- Default by Private Party: Default by governments is a rare event. However, default by private parties is much more common. A lot of times private parties are not able to adhere to the project schedule. In such scenarios, the government is supposed to give them a warning. However, even after repeated warnings, if a private party is unable to deliver, then their services may be terminated. The government should make an attempt to find the root cause of the problem. If the root cause is related to subcontractor, additional time must be given to the private party so that the problem can be sorted out. If the private party is still unable to deliver, then their services must be terminated. The government may levy additional fines and penalties on the private party since finding a replacement contractor may be difficult.
- Force Majeure: In many cases, acts of God make it impossible to execute a project. In such events, either parties can cause an early termination of the contract, if they so desire. The prudent approach is to ensure that the risks in these cases are divided between the two parties. In most cases, governments agree to provide the principal which has been invested by the private companies into the project. This means that the private companies earn an IRR of 0% whereas the government loses the sum of money which has been paid.
The above instances clearly show that the termination of contracts prior to their maturity is expensive for all the parties involved.
Authorship/Referencing - About the Author(s)
The article is Written By “Prachi Juneja” and Reviewed By Management Study Guide Content Team. MSG Content Team comprises experienced Faculty Member, Professionals and Subject Matter Experts. We are a ISO 2001:2015 Certified Education Provider. To Know more, click on About Us. The use of this material is free for learning and education purpose. Please reference authorship of content used, including link(s) to ManagementStudyGuide.com and the content page url.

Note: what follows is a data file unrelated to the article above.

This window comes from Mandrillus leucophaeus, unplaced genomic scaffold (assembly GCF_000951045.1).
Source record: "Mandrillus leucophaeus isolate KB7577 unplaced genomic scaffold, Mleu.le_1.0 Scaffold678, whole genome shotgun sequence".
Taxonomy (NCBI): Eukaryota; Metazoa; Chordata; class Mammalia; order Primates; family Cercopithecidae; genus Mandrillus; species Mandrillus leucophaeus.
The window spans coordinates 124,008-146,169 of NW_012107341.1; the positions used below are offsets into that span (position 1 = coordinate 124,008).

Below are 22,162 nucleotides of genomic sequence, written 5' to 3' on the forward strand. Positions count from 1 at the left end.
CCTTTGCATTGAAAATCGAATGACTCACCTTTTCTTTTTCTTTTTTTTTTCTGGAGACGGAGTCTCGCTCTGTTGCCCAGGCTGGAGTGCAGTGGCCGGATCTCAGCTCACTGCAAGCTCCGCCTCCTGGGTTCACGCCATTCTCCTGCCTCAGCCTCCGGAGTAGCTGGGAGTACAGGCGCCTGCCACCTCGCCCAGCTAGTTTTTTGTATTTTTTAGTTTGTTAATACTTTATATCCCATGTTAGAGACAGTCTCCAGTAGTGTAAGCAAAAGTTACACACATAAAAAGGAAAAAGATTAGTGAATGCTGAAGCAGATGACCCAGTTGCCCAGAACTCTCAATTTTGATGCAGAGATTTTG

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- Infrastructure as an Asset Class
- Infrastructure Finance Projects: Major Sources of Funding
- Why Doesn’t the Private Sector Invest In Infrastructure Projects?
- The SPV Structure in Infrastructure Finance
- Financing Needs of Infrastructure Projects at Different Stages
- Different Types of Contracts for Infrastructure Projects
- Distribution of Risks in an Infrastructure Project
- Risks Faced By Infrastructure Projects in Emerging Markets
- Bank Loans vs. Bonds: Debt Financing In Infrastructure Projects
- Key Decisions to Be Taken During Infrastructure Bond Issuance
- Parties Involved in Infrastructure Debt Issuance
- External Credit Enhancement in Infrastructure Financing
- Revenue Bonds and the Cash Trap Mechanism
- Managing Revenue Risks in an Infrastructure Project
- Cost Overruns in Infrastructure Projects
- Causes for Cost Overruns in Infrastructure Projects
- Third-Party Risks in an Infrastructure Project
- Vendor Finance in Infrastructure Projects
- Securitization in Infrastructure Finance
- Leasing in Infrastructure Finance
- Strategic Use of Land in Infrastructure Financing
- Usage of Collateralized Debt Obligations (CDO) in Infrastructure Finance
- Infrastructure Investments in Renewable Energy
- Should the Government be an Equity Partner in Infrastructure Projects?
- Lifecycle of Public Private Partnership (PPP) Projects
- Payment Mechanisms in Public-Private Partnerships
- Adjustment Mechanisms in Publich-Private Partnership (PPP) Contracts
- Early Termination of a Public Private Partnership